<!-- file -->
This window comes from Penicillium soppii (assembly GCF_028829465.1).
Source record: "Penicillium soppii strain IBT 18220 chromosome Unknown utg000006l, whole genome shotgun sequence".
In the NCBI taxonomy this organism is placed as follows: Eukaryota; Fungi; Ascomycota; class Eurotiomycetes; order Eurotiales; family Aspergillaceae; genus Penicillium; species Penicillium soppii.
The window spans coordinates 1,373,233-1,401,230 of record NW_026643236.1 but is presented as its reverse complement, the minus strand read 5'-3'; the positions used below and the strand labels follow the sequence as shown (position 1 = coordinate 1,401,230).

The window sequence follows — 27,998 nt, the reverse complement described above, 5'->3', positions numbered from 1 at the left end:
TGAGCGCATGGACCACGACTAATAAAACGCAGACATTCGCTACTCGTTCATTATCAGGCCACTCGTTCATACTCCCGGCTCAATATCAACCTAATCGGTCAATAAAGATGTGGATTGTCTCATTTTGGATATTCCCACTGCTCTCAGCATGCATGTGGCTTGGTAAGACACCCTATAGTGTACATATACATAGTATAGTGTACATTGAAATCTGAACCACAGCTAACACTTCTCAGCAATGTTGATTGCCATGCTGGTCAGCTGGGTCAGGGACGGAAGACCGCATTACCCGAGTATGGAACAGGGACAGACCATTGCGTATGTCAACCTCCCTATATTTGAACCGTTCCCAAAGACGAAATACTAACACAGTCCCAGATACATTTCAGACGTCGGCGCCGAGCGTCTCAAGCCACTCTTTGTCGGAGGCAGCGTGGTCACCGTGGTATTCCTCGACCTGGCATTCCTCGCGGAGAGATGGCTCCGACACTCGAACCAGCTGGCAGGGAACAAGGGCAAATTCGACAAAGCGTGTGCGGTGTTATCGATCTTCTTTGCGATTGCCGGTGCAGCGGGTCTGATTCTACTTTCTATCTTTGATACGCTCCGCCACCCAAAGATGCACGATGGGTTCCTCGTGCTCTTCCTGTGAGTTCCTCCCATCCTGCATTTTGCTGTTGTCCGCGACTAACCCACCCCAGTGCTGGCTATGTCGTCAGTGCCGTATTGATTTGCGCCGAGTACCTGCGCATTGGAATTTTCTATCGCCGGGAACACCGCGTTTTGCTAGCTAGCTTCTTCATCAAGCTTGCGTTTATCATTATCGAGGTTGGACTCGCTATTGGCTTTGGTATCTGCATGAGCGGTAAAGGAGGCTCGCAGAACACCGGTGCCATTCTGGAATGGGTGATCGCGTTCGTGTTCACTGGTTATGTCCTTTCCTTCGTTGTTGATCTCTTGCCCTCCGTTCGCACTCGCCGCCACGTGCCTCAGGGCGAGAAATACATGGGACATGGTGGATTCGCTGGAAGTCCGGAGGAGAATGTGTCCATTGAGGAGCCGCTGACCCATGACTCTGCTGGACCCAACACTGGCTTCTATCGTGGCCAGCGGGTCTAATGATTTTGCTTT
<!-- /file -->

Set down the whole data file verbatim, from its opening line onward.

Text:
This window comes from Penicillium soppii (assembly GCF_028829465.1).
Source record: "Penicillium soppii strain IBT 18220 chromosome Unknown utg000006l, whole genome shotgun sequence".
In the NCBI taxonomy this organism is placed as follows: Eukaryota; Fungi; Ascomycota; class Eurotiomycetes; order Eurotiales; family Aspergillaceae; genus Penicillium; species Penicillium soppii.
The window spans coordinates 1,373,233-1,401,230 of record NW_026643236.1 but is presented as its reverse complement, the minus strand read 5'-3'; the positions used below and the strand labels follow the sequence as shown (position 1 = coordinate 1,401,230).

The window sequence follows — 27,998 nt, the reverse complement described above, 5'->3', positions numbered from 1 at the left end:
TGAGCGCATGGACCACGACTAATAAAACGCAGACATTCGCTACTCGTTCATTATCAGGCCACTCGTTCATACTCCCGGCTCAATATCAACCTAATCGGTCAATAAAGATGTGGATTGTCTCATTTTGGATATTCCCACTGCTCTCAGCATGCATGTGGCTTGGTAAGACACCCTATAGTGTACATATACATAGTATAGTGTACATTGAAATCTGAACCACAGCTAACACTTCTCAGCAATGTTGATTGCCATGCTGGTCAGCTGGGTCAGGGACGGAAGACCGCATTACCCGAGTATGGAACAGGGACAGACCATTGCGTATGTCAACCTCCCTATATTTGAACCGTTCCCAAAGACGAAATACTAACACAGTCCCAGATACATTTCAGACGTCGGCGCCGAGCGTCTCAAGCCACTCTTTGTCGGAGGCAGCGTGGTCACCGTGGTATTCCTCGACCTGGCATTCCTCGCGGAGAGATGGCTCCGACACTCGAACCAGCTGGCAGGGAACAAGGGCAAATTCGACAAAGCGTGTGCGGTGTTATCGATCTTCTTTGCGATTGCCGGTGCAGCGGGTCTGATTCTACTTTCTATCTTTGATACGCTCCGCCACCCAAAGATGCACGATGGGTTCCTCGTGCTCTTCCTGTGAGTTCCTCCCATCCTGCATTTTGCTGTTGTCCGCGACTAACCCACCCCAGTGCTGGCTATGTCGTCAGTGCCGTATTGATTTGCGCCGAGTACCTGCGCATTGGAATTTTCTATCGCCGGGAACACCGCGTTTTGCTAGCTAGCTTCTTCATCAAGCTTGCGTTTATCATTATCGAGGTTGGACTCGCTATTGGCTTTGGTATCTGCATGAGCGGTAAAGGAGGCTCGCAGAACACCGGTGCCATTCTGGAATGGGTGATCGCGTTCGTGTTCACTGGTTATGTCCTTTCCTTCGTTGTTGATCTCTTGCCCTCCGTTCGCACTCGCCGCCACGTGCCTCAGGGCGAGAAATACATGGGACATGGTGGATTCGCTGGAAGTCCGGAGGAGAATGTGTCCATTGAGGAGCCGCTGACCCATGACTCTGCTGGACCCAACACTGGCTTCTATCGTGGCCAGCGGGTCTAATGATTTTGCTTT